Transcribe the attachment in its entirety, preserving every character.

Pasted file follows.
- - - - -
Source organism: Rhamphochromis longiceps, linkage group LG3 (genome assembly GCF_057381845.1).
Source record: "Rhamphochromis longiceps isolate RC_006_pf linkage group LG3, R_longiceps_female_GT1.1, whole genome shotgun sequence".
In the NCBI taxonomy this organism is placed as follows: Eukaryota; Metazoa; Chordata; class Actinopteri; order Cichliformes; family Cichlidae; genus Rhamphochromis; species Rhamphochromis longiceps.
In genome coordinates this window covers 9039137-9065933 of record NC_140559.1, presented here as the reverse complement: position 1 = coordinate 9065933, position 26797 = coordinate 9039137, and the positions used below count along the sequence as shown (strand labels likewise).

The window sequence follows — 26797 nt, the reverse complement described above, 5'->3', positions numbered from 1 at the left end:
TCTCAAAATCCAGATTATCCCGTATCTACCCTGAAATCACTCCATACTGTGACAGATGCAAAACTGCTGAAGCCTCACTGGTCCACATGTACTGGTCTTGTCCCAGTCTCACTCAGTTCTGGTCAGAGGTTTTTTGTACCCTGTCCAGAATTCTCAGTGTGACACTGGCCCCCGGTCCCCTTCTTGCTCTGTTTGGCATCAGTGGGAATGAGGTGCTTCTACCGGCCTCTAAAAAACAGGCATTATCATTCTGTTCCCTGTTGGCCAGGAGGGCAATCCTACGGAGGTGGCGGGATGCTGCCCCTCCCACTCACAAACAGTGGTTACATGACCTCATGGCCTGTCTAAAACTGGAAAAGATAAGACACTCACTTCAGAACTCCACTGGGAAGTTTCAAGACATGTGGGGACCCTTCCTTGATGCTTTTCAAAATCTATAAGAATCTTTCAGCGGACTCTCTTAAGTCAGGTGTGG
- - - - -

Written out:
Source organism: Rhamphochromis longiceps, linkage group LG3 (genome assembly GCF_057381845.1).
Source record: "Rhamphochromis longiceps isolate RC_006_pf linkage group LG3, R_longiceps_female_GT1.1, whole genome shotgun sequence".
In the NCBI taxonomy this organism is placed as follows: Eukaryota; Metazoa; Chordata; class Actinopteri; order Cichliformes; family Cichlidae; genus Rhamphochromis; species Rhamphochromis longiceps.
In genome coordinates this window covers 9039137-9065933 of record NC_140559.1, presented here as the reverse complement: position 1 = coordinate 9065933, position 26797 = coordinate 9039137, and the positions used below count along the sequence as shown (strand labels likewise).

The window sequence follows — 26797 nt, the reverse complement described above, 5'->3', positions numbered from 1 at the left end:
TCTCAAAATCCAGATTATCCCGTATCTACCCTGAAATCACTCCATACTGTGACAGATGCAAAACTGCTGAAGCCTCACTGGTCCACATGTACTGGTCTTGTCCCAGTCTCACTCAGTTCTGGTCAGAGGTTTTTTGTACCCTGTCCAGAATTCTCAGTGTGACACTGGCCCCCGGTCCCCTTCTTGCTCTGTTTGGCATCAGTGGGAATGAGGTGCTTCTACCGGCCTCTAAAAAACAGGCATTATCATTCTGTTCCCTGTTGGCCAGGAGGGCAATCCTACGGAGGTGGCGGGATGCTGCCCCTCCCACTCACAAACAGTGGTTACATGACCTCATGGCCTGTCTAAAACTGGAAAAGATAAGACACTCACTTCAGAACTCCACTGGGAAGTTTCAAGACATGTGGGGACCCTTCCTTGATGCTTTTCAAAATCTATAAGAATCTTTCAGCGGACTCTCTTAAGTCAGGTGTGG